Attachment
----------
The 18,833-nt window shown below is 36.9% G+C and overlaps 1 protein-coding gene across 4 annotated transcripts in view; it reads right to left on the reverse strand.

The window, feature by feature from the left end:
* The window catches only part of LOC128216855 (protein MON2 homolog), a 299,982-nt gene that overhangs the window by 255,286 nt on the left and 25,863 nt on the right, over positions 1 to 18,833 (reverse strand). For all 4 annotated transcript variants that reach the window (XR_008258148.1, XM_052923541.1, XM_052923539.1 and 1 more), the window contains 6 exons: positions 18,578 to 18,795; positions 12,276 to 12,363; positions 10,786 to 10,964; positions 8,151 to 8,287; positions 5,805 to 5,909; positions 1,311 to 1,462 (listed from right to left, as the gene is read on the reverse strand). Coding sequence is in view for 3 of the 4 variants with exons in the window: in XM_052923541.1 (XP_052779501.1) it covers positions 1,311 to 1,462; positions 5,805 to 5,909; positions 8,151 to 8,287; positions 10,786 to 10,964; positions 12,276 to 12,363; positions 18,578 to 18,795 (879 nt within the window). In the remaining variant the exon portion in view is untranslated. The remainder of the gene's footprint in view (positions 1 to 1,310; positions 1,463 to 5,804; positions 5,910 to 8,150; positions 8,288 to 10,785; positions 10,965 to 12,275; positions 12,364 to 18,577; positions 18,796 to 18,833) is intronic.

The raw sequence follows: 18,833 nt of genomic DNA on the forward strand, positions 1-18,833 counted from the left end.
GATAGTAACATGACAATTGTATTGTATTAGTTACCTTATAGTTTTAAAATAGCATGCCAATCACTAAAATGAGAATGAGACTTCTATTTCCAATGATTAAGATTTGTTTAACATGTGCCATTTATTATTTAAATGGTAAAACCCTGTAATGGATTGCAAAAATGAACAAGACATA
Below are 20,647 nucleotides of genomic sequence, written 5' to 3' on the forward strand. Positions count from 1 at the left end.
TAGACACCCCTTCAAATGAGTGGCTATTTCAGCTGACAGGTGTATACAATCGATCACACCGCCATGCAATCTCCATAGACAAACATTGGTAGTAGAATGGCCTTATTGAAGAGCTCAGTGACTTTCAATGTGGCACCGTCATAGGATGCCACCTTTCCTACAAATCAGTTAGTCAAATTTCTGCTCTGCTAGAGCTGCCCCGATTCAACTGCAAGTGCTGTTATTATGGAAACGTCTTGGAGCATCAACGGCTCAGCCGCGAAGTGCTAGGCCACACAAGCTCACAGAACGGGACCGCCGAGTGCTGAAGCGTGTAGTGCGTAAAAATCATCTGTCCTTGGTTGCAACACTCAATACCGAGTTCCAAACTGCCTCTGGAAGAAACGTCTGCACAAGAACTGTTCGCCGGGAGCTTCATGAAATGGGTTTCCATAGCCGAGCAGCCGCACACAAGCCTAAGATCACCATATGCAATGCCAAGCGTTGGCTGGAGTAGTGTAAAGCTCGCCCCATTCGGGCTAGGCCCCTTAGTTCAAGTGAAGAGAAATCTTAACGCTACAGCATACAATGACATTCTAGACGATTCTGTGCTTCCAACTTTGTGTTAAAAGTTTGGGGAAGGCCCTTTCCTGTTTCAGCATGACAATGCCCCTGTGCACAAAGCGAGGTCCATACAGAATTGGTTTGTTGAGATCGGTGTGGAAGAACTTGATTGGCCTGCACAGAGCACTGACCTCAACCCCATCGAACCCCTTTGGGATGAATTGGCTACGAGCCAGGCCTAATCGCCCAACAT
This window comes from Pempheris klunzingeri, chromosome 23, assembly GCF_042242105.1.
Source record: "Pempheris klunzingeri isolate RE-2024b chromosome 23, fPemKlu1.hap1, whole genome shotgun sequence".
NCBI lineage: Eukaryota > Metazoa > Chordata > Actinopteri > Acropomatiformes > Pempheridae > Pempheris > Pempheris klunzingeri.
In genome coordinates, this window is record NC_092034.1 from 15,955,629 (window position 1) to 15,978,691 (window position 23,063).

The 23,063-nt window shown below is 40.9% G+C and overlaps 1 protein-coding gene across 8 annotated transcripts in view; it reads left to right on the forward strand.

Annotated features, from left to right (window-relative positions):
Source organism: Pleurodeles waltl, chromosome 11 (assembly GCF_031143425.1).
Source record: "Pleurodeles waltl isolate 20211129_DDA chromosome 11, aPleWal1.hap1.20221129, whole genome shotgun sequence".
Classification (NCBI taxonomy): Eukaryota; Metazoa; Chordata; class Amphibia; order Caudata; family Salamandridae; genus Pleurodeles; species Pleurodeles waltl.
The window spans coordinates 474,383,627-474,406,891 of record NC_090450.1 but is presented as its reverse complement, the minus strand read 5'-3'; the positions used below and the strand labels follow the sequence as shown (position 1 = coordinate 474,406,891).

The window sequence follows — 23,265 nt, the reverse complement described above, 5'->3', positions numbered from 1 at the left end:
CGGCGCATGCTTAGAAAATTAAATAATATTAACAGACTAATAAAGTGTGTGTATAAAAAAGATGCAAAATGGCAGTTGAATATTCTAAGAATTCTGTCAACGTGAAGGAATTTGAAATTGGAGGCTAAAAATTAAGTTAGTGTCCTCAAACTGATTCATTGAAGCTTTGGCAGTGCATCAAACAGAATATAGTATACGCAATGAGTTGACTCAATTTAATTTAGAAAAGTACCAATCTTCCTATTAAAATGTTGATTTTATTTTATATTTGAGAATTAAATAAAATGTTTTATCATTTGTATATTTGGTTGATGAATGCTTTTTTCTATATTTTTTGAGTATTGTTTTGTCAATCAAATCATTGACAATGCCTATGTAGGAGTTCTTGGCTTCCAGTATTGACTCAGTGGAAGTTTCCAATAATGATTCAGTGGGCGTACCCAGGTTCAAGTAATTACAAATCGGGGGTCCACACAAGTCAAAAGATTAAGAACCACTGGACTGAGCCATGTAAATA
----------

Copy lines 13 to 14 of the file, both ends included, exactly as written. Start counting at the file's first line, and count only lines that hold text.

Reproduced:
Annotated features, from left to right (window-relative positions):
Source organism: Pleurodeles waltl, chromosome 11 (assembly GCF_031143425.1).